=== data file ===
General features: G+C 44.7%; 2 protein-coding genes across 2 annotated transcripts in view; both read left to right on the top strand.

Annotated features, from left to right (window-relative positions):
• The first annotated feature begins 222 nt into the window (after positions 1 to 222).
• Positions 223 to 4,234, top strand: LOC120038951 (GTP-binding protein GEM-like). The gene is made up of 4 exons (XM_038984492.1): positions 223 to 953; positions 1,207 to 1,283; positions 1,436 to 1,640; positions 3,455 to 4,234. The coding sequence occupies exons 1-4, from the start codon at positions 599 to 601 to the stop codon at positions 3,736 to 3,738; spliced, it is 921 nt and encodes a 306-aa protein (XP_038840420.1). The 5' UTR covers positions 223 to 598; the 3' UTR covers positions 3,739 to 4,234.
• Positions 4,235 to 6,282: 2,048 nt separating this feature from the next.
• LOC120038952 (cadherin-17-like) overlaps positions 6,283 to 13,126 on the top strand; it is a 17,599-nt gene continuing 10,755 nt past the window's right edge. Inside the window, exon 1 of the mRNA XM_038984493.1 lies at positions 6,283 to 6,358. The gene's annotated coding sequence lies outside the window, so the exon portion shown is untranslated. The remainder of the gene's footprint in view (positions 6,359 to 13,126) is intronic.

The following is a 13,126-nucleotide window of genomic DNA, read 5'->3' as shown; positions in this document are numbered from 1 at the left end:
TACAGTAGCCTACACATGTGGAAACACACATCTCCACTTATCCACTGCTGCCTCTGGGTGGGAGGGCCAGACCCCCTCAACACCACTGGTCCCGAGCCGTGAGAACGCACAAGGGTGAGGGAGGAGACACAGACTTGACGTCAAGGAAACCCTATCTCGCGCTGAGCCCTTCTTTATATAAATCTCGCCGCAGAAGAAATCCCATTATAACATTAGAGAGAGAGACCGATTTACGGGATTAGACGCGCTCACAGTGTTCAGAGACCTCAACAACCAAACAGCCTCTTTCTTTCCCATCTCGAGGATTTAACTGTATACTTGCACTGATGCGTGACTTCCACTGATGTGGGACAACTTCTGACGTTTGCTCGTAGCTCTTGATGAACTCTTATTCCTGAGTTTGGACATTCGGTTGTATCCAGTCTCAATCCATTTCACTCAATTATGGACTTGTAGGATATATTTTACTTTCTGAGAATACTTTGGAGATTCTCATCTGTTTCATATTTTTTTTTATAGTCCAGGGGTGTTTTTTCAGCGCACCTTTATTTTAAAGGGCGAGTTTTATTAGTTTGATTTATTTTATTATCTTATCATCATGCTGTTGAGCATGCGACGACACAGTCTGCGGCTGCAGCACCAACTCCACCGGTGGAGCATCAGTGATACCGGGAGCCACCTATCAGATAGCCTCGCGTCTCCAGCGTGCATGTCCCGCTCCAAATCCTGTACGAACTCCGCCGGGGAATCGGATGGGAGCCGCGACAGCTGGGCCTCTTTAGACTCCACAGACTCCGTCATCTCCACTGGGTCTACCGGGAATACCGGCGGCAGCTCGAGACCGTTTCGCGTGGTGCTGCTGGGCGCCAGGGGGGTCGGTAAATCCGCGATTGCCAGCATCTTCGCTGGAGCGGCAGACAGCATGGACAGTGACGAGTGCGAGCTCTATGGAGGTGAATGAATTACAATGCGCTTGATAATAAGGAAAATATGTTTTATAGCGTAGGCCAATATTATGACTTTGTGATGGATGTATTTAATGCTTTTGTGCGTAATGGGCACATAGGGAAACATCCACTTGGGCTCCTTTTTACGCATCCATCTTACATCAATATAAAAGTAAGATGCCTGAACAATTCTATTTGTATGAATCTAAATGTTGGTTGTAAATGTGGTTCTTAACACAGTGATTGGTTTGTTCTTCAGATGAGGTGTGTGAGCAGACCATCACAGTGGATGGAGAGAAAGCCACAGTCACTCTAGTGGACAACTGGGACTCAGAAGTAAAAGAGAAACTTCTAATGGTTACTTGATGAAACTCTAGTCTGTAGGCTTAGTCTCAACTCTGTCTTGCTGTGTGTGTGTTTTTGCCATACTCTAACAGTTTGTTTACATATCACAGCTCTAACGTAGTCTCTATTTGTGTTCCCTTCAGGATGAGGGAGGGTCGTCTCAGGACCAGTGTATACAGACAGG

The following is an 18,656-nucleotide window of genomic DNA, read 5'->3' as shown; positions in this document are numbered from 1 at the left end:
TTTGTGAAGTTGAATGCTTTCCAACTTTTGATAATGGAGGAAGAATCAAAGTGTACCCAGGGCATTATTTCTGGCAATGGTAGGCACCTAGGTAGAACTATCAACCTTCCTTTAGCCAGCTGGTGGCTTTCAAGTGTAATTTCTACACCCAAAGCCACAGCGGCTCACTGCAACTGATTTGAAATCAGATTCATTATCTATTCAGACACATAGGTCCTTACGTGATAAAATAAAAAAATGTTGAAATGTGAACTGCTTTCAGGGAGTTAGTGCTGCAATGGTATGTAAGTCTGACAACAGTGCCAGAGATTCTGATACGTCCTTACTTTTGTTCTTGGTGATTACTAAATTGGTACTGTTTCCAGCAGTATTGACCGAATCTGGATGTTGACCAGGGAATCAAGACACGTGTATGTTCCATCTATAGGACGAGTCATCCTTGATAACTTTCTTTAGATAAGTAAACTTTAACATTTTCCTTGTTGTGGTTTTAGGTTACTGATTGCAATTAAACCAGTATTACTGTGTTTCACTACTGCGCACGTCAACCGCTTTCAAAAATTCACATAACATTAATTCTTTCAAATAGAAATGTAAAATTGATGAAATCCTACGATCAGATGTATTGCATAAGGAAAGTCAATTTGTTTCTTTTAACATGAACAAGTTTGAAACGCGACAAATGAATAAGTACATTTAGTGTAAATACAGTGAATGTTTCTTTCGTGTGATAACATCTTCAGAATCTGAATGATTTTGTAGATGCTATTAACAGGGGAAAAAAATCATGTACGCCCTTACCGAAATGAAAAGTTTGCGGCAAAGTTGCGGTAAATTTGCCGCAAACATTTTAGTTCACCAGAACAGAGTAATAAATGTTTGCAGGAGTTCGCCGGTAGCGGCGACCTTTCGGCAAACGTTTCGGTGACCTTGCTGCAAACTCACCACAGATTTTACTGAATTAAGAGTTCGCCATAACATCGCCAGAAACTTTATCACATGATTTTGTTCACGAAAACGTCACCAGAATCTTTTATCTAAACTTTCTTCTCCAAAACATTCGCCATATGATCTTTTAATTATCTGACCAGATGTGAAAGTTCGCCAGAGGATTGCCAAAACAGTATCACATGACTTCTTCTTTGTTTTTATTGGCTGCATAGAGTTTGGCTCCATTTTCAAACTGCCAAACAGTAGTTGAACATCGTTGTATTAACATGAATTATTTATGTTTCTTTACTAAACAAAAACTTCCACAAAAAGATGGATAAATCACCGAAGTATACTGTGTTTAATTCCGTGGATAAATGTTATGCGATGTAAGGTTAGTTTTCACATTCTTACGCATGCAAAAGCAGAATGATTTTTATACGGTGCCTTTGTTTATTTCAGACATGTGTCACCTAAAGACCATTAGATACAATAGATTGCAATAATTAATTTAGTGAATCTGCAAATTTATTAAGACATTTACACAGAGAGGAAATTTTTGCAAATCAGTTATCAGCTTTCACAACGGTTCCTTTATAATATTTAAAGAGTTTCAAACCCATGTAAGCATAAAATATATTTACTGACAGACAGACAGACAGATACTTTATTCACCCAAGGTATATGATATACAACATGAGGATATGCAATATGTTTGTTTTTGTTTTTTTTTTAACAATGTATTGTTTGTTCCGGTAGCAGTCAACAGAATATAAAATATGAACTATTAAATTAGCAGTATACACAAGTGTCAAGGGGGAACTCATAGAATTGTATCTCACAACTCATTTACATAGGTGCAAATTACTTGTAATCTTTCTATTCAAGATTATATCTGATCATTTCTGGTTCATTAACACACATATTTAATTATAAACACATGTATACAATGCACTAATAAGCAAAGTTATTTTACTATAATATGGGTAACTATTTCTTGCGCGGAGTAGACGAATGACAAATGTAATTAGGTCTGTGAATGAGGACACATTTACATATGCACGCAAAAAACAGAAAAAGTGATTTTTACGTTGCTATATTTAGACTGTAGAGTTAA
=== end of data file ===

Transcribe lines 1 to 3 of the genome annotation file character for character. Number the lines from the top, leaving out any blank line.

General features: G+C 44.7%; 2 protein-coding genes across 2 annotated transcripts in view; both read left to right on the top strand.

Annotated features, from left to right (window-relative positions):
• The first annotated feature begins 222 nt into the window (after positions 1 to 222).